A historian who became a business professor?

Historians in the News
tags: Randall Stross, A Practical Education



Randall Stross earned his bachelor's degree from a liberal arts college and went on to earn a Ph.D. in Chinese history. His career path, however, does not fit the stereotype offered up regularly by politicians and pundits that those who focus on the liberal arts are destined for careers as baristas. He is a professor of business, teaching courses on business and society and on strategy at San Jose State University. And Stross believes a liberal arts education is the best preparation for college students -- including those who aspire to work in business and other areas seemingly far from the liberal arts.

He makes the case in A Practical Education: Why Liberal Arts Majors Make Great Employees (Stanford University Press). In the book, Stross particularly focuses on the career success of humanities majors. Via email, he answered questions about his book and the state of the liberal arts.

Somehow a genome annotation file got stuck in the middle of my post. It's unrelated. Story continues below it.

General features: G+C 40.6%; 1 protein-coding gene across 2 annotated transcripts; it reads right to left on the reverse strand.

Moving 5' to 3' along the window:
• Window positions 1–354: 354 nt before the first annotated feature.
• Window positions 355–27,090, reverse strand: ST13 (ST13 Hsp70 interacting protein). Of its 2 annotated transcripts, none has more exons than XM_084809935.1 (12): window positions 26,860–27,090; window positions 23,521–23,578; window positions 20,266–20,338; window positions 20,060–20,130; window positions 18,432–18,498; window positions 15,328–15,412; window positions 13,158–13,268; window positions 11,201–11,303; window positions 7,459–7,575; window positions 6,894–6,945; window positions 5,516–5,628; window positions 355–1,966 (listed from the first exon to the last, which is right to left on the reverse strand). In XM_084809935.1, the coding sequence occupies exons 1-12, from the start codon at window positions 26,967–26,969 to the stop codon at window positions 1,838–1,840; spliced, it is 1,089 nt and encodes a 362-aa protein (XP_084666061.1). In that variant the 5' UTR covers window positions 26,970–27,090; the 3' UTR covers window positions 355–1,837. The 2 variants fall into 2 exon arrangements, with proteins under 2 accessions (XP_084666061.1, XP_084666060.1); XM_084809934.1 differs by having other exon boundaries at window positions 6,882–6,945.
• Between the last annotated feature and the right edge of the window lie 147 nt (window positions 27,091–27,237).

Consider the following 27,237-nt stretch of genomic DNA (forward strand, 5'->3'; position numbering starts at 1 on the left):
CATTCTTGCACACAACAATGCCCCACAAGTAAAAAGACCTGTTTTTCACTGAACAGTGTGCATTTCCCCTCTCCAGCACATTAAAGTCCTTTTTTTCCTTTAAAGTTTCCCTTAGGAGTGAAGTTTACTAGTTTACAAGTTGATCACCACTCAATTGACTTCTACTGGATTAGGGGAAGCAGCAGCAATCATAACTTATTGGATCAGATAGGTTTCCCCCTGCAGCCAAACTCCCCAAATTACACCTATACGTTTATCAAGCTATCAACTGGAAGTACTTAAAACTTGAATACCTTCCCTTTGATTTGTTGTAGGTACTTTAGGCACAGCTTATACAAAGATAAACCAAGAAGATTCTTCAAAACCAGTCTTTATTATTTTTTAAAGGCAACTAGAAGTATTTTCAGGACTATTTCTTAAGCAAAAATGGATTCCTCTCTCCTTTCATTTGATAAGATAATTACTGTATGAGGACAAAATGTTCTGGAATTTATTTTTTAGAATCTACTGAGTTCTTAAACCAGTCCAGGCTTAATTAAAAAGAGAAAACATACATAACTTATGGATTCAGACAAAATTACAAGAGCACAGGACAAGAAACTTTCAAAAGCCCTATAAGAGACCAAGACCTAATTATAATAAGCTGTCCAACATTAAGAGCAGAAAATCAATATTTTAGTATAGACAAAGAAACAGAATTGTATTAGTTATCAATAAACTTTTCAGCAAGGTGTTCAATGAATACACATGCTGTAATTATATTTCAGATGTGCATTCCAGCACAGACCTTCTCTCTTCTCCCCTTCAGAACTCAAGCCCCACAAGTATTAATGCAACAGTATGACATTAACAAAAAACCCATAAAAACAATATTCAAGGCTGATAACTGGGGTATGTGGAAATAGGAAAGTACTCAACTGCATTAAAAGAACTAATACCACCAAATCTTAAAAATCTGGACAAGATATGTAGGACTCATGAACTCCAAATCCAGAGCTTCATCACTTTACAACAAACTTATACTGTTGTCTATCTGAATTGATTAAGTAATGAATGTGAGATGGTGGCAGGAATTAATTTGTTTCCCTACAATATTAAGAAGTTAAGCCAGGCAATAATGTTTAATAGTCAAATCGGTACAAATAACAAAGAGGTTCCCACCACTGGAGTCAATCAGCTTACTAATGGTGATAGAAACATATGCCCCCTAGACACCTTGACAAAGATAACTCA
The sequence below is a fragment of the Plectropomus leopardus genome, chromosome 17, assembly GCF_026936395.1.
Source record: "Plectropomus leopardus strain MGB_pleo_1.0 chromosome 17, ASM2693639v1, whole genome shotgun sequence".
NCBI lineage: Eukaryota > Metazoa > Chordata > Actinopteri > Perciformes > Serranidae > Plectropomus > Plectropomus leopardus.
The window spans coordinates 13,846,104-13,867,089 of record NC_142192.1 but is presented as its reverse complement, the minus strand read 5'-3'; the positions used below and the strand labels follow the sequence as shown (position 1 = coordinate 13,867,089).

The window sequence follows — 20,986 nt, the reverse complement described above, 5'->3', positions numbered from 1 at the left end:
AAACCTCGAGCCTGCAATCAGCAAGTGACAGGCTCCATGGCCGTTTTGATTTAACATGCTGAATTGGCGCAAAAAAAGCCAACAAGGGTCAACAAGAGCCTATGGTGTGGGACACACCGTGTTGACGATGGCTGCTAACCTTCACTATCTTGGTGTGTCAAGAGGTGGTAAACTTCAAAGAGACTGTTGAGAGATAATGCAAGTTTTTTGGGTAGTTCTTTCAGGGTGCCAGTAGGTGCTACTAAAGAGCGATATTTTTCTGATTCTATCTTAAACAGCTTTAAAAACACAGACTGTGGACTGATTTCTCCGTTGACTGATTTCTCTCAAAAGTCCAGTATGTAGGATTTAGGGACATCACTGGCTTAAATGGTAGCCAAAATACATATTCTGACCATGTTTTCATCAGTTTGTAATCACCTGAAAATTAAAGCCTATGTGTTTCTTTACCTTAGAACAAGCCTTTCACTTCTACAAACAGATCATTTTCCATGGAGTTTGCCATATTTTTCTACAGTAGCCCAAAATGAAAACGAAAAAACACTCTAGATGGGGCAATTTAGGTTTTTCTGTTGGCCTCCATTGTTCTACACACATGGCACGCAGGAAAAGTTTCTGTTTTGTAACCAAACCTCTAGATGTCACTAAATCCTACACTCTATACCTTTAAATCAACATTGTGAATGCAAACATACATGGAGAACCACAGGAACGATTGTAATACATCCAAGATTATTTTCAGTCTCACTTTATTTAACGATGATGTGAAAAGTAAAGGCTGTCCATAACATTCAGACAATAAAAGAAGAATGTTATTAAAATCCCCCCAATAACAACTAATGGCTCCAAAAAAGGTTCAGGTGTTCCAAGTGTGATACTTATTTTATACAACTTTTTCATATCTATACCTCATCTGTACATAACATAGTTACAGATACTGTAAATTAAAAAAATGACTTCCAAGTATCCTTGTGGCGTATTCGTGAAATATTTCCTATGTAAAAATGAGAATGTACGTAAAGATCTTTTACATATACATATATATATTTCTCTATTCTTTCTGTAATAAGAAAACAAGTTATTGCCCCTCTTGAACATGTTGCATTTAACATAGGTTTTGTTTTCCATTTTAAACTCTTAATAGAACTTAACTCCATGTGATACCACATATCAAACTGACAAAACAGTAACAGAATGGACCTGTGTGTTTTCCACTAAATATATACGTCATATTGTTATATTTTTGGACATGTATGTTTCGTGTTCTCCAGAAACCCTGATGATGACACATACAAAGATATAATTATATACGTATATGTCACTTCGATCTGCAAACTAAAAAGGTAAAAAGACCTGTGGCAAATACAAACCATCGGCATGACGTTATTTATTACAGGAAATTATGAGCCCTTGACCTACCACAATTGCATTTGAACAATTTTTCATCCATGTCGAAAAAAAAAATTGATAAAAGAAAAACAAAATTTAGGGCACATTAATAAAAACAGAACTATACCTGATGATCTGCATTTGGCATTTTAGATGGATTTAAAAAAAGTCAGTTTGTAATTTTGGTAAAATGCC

Q: What prompted you to write this book?

A:Once I arrived for the first day of kindergarten, I never left school. I went to Macalester College and received an outstanding education, double majoring in history and in Chinese and Japanese languages and cultures. But I knew I was headed to a Ph.D. program in modern Chinese history at Stanford and I never confronted the Great Unknown After Graduation. The book arises from my recent wish to learn about the experiences of those braver than me, who major in the liberal arts and with nothing more than a bachelor’s degree in hand, head out in the marketplace. For this project, I selected graduates who had overcome a higher degree of difficulty in landing well than would economics majors: I ended up only looking at humanities majors, who had sought professional jobs outside of teaching and that had no visible connection to the content of the major. No English majors who ended up in corporate communications, for example. I sought out those like the religious studies major profiled in the first chapter, who would end up as a professional programmer and today is the chief executive of a cloud software company. ...




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